Establishing a connection to the internet on your own can feel like a daunting task if you’ve never done it before. But in today’s age of technology, it is important to be connected. This step-by-step guide will have you surfing the web in no time, no matter what type of connection you need.
Step 1: Decide on an ISP
First, you need internet service through an Internet Service Provider (ISP). If you’re not sure which internet service provider will work best for your home, check with your phone company or cable or satellite company to see what internet service options they provide, and don’t be afraid to ask your neighbors which internet service provider they use.
Step 2: Hardware Prep
Second, you need some hardware: a modem and a router, depending on the type of internet service you have. Most internet service providers will provide you with a modem or router.
Think of a modem as a device that pulls the internet into your home. Your gateway to the internet, so to speak. Your internet service provider can tell you exactly what modem you need, depending on the type of internet connection you will have (DSL, cable, fiber, etc.).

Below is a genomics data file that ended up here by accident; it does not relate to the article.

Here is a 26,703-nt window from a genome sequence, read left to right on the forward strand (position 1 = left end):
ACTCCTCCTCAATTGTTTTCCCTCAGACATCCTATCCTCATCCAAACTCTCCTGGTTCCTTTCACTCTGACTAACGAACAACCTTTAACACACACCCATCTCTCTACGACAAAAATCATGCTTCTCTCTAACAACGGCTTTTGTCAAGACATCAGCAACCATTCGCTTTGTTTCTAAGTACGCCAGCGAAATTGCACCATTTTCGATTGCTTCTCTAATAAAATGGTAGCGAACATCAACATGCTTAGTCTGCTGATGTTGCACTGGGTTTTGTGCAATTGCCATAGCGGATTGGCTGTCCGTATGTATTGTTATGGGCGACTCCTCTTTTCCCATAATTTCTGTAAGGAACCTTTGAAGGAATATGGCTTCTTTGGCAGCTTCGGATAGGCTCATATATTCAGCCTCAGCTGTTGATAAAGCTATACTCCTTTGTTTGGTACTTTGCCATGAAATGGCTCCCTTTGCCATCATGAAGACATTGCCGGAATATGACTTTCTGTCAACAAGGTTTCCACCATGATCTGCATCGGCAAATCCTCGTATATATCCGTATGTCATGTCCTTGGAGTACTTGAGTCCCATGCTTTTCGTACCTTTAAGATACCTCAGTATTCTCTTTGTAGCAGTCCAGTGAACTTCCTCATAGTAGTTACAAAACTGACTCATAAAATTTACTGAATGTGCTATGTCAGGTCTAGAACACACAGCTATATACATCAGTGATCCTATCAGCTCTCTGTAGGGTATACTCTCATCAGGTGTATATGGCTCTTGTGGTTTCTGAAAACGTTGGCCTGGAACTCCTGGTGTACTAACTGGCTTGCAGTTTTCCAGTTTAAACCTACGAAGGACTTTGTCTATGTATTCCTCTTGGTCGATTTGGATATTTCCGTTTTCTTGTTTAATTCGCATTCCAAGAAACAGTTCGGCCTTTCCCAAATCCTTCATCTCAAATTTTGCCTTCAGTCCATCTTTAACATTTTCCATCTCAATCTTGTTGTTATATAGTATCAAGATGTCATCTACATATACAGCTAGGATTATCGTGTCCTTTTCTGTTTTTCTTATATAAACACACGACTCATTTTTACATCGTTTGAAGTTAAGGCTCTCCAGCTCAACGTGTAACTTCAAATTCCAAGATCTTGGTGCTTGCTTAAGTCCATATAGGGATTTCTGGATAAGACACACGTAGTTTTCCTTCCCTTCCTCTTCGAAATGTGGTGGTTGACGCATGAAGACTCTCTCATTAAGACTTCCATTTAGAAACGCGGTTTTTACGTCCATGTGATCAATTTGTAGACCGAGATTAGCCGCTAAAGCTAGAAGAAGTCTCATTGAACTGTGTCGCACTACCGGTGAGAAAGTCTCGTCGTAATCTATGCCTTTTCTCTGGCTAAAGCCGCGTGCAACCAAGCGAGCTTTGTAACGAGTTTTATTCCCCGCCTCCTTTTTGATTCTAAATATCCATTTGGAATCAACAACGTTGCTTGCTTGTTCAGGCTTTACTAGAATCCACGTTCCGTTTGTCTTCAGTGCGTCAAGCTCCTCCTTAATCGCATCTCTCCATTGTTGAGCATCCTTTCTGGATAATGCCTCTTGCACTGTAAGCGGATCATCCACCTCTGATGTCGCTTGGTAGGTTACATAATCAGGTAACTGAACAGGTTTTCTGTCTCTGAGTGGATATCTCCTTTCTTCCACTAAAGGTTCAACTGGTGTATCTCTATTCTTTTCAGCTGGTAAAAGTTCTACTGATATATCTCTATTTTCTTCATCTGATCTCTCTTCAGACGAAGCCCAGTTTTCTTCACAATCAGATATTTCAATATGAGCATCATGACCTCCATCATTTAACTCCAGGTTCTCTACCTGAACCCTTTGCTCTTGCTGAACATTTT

Think of a router as a device that allows the internet to connect with multiple internet-capable devices in your home, something that splits the signal the modem brings into your home. This means that if you have a computer and also a mobile device on which you want to be able to use the internet, you will definitely need a router to ensure all of your devices can connect to the internet. Use your internet service provider for advice on router options; again, most ISPs will have their own hardware they can lease to you. But some will let you use a router you purchased on your own.
While you’re hooking up the router, make note of your router’s SSID and password/security key (usually located on the bottom of the router.)
Using the instructions that come with your modem and router, plug in the devices. If you have followed all instructions and the devices do not power on, you will need to call the device manufacturer’s Customer Service for assistance.